The Journal of Accountancy wrote an article about this and states “accountable plans are a flexible tool to incentivize employees to pursue business goals and to facilitate employee-owners deductions of expenses they incur in running their businesses.” If done right, the plan is a win-win because the reimbursements aren’t taxable to employees and the employers don’t pay employment taxes on the reimbursements even though they’re tax-deductible. An accountable plan differs from a non-accountable plan.
Discuss reimbursement arrangements with your CPA or other tax advisors to make sure you’re handling things right. While the savings for operating a plan correctly can be great, the cost of mistakes can be even greater.
2 Pay Benefits Exempt from Payroll Taxes
Are you considering giving an employee a raise? Mrs. Weltman suggests that you could Instead, consider adding fringe benefits that are exempt from FICA and FUTA taxes. These benefits are products and services that the employee might otherwise have to buy with after-tax dollars, so they may be appreciated as much, if not more than, a raise. Most fringe benefits must be provided to staff on a nondiscriminatory basis and cannot be restricted to owners and their families.
Some fringe benefits which are exempt from FICA and FUTA taxes are:
- Accident and health benefits
- Dependent care assistance up to $5,000 a year (although it was $10,500 in 2021)
- Education assistance, including student loan repayment, up to $5,250 a year
- Employer contributions to retirement plans for employees
- Employee discounts up to set limits
- Group-term life insurance
- Health savings account contributions up to set limits
- Meals and lodging on business premises for the employer’s convenience
- Retirement planning services
For a complete list of fringe benefits and their tax status, see IRS Publication 15-B, Employer’s Tax Guide to Fringe Benefits.
3 Pay Corporate Directors
All corporations are required to have directors and to hold meetings at least once annually. If you own a corporation, consider transforming a portion of wages into a director’s fee as long as you continue to receive reasonable compensation for work performed as a corporate employee. This can work not only for you but also for any other employee who is also a corporate director. Set directors’ fees according to the time and work required. Fees usually include at a minimum a flat per-meeting payment ($200, $500 or more), plus reimbursement for travel and other expenses.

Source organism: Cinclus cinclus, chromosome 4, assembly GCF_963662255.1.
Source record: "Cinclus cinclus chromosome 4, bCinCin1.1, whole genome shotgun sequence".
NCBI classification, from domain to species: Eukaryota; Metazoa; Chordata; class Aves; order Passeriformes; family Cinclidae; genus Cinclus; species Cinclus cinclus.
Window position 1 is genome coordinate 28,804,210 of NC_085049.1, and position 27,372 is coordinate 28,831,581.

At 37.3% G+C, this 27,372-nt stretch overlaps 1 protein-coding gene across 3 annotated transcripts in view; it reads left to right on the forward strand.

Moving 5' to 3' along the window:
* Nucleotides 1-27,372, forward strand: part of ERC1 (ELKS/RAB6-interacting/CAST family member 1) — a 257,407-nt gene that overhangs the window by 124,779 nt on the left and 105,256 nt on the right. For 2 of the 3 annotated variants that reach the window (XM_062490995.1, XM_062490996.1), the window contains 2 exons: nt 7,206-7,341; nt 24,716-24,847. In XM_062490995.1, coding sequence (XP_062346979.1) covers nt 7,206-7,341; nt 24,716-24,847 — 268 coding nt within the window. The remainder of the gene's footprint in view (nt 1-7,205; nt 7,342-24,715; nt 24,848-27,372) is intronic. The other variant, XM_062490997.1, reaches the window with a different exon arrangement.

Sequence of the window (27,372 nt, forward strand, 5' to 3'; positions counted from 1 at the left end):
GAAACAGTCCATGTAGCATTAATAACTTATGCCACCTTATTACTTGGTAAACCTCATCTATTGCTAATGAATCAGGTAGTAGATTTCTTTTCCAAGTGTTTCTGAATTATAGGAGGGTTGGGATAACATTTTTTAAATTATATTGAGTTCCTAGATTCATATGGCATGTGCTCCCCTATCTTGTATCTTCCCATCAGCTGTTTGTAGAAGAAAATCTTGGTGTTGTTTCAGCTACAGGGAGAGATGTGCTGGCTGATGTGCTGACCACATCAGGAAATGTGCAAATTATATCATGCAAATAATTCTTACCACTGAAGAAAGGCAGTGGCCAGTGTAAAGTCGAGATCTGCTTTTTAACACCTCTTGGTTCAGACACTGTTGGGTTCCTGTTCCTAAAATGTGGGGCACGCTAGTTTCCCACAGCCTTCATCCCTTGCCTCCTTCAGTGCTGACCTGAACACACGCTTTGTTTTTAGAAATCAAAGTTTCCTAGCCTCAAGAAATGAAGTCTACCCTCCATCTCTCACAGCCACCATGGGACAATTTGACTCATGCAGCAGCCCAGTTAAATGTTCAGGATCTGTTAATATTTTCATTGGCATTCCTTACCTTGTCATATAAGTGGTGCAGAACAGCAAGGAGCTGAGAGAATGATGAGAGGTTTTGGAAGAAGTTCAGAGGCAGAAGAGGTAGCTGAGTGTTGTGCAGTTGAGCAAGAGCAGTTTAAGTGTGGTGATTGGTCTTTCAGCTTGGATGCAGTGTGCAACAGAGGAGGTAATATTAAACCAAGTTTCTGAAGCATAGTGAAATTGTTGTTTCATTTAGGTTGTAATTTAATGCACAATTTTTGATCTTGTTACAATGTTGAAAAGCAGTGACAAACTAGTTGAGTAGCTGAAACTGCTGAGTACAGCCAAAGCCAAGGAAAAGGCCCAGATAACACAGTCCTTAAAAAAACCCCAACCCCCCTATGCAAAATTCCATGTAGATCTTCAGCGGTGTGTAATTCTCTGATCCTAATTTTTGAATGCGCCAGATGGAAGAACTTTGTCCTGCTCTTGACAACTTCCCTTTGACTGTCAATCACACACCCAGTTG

Directors are not employees of the corporation and payments to them are not subject to employment taxes. Directors’ fees are self-employment income, which is potentially subject to self-employment tax; if there are offsetting expenses to the fees, then there will be no such tax.
4 Use the Common Paymaster Rule
If a group of corporations shares, the services of an employee, the corporations can designate which one will be the “paymaster.” The paymaster pays the employee for services performed at the different corporations. This saves the group FICA and FUTA taxes. For example, say an individual is the 100% owner of two corporations and concurrently works for both of them. Assume salary from one is $75,000 and the salary from the other is $125,000. Without a common paymaster, each corporation would pay FICA and FUTA on the respective wages. With a common paymaster, one corporation pays these taxes on the total compensation, capping the employer’s cost for Social Security taxes at the annual wage base (e.g., $147,000 in 2022) and avoiding duplicate FUTA tax. In this example, a common paymaster saves the corporations more than $3,000 in payroll taxes.
5 Hire More Independent Contractors
Small business owners with employees are liable for the employer’s share of payroll taxes on their employees’ salaries, but if a business uses independent contractors rather than employees, the contractors are liable for their own payroll taxes. Thus, small business owners may want to use as many independent contractors as possible.
If a business owner has little or no control over how the employee does his work, doesn’t provide employee benefits, negotiates with the employee regarding payment rather than paying a set amount, and the employee is free to solicit work from others at the same time, the employee may qualify as an independent contractor.
It’s always advised to talk with a knowledgeable tax adviser who can help you find other ways to minimize employment taxes for your situation. Consulting with a CPA tax professional can help you save payroll taxes as well as help you assess the true cost of hiring new employees. And employer payroll responsibilities may seem overwhelming. The rules are continually changing, as evidenced in 2020 by a Form W-4, a higher wage base limit for Social Security taxes, mandatory payments of certain benefits offset by employment taxes, and a deposit deferral option. If you have any questions about payroll taxes or accounting don’t hesitate to reach out to Huckabee CPA for a free consultation.